Now, outside of God's design I do believe that sex, which exposes our deepest vulnerabilities as humans physically, emotionally, and spiritually--brings some of the deepest pain we can know as humans. That is why God forbids it--because He loves us and wants to spare us that pain. But if we've experienced it, and we turn to Him for help, He will not turn His back on us. He didn't turn His back on David after he repented for his adultery. He will forgive, heal, make beauty out of ashes, and help us to live pure lives before Him. That's the beauty of grace!

For my part, I ask for God's strength and grace to be pure in my thoughts and actions, not in order to have a great marriage, earn God's favor, or gain anything at all.... but rather because obedience is God's love language!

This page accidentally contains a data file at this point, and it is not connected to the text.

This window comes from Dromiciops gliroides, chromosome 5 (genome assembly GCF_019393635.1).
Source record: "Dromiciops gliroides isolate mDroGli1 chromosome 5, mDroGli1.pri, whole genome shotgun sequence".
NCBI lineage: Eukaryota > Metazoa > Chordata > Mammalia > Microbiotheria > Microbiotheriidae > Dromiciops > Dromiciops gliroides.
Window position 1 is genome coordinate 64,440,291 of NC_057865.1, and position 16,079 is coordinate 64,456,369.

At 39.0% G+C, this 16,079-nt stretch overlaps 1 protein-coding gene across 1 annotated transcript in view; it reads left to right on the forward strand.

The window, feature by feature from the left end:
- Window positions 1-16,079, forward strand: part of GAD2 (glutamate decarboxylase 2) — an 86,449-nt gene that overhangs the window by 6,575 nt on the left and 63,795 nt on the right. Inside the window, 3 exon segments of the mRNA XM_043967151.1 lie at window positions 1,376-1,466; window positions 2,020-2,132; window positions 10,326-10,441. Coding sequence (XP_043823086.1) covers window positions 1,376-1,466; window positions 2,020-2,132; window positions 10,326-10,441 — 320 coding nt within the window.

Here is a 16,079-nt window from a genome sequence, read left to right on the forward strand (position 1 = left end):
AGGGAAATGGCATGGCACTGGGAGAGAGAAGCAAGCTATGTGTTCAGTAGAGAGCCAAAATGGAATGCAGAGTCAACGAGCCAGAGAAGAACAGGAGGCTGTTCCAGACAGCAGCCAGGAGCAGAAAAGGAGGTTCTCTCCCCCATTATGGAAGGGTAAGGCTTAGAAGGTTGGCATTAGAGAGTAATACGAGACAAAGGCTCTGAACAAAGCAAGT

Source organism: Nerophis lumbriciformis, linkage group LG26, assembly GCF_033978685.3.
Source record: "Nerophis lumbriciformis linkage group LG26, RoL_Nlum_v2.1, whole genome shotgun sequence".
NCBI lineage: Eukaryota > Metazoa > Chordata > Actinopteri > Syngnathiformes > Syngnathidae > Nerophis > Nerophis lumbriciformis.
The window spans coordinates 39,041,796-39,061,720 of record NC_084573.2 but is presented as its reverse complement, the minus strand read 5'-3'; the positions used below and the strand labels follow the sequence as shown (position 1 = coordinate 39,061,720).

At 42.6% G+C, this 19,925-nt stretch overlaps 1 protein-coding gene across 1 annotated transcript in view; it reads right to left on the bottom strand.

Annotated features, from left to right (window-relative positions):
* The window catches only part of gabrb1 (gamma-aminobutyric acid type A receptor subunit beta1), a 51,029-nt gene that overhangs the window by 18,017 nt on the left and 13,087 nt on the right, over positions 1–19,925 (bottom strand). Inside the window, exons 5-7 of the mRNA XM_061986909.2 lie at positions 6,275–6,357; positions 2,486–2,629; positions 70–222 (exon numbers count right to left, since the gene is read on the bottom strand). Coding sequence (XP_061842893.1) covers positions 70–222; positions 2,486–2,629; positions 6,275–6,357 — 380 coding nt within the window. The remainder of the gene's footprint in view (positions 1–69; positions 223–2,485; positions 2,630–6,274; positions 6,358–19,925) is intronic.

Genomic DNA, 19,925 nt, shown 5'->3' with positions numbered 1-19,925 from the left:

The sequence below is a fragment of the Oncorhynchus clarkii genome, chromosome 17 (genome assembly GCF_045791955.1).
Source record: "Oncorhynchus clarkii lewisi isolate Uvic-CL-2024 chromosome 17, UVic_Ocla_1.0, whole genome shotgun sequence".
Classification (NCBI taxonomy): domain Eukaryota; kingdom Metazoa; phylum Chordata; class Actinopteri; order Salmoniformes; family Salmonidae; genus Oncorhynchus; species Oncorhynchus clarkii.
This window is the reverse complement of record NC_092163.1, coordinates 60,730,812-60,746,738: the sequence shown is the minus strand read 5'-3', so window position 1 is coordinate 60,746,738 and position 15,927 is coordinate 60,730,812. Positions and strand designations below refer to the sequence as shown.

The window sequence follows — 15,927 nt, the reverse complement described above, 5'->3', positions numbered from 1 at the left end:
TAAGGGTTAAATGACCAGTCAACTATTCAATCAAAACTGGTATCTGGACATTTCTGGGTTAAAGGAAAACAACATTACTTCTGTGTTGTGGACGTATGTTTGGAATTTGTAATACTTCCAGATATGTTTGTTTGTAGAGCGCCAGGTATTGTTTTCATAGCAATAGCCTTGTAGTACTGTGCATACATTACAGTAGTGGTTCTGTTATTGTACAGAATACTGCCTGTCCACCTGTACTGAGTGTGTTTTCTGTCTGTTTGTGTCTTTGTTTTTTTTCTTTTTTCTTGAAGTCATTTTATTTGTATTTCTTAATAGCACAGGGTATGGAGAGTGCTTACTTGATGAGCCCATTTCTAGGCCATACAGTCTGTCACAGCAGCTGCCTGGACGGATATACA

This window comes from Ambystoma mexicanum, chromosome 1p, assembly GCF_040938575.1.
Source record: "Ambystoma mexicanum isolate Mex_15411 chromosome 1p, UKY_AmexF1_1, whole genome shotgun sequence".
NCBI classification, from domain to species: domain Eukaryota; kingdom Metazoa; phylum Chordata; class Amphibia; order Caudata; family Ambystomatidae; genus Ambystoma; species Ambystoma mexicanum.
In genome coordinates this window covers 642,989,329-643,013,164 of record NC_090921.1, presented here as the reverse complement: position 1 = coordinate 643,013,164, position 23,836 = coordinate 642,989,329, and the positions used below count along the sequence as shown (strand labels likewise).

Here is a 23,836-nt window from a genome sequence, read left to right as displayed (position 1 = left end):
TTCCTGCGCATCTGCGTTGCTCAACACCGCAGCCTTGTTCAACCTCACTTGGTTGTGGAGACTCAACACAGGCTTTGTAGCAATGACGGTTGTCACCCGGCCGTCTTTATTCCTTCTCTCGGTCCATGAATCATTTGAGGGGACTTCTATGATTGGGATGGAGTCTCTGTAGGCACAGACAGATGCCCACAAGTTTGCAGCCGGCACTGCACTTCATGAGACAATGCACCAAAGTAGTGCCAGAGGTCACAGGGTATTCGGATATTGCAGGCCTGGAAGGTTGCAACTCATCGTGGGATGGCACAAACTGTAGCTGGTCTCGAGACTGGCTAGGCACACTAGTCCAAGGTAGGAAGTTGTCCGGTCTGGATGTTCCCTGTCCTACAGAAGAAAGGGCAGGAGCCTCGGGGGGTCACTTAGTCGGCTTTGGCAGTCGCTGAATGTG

I can only love Him, because He first loved me. There truly is nothing sweeter than walking closely with Him--not even extra-marital sex or other habits of the mind and eyes that will ultimately harm me and grieve my Creator, who I delight to honor. 

That said, am I pure? Well, purity is not a box to check or a line we either have crossed or not--it's a lifestyle of submission to Christ, who alone can keep us pure. Without Him, even if we don't check that box or cross that line, we are powerless against the sins of the mind. Jesus said if we even look at another to lust after them, we have already committed adultery with them in our hearts. God, help us! (And, He does!)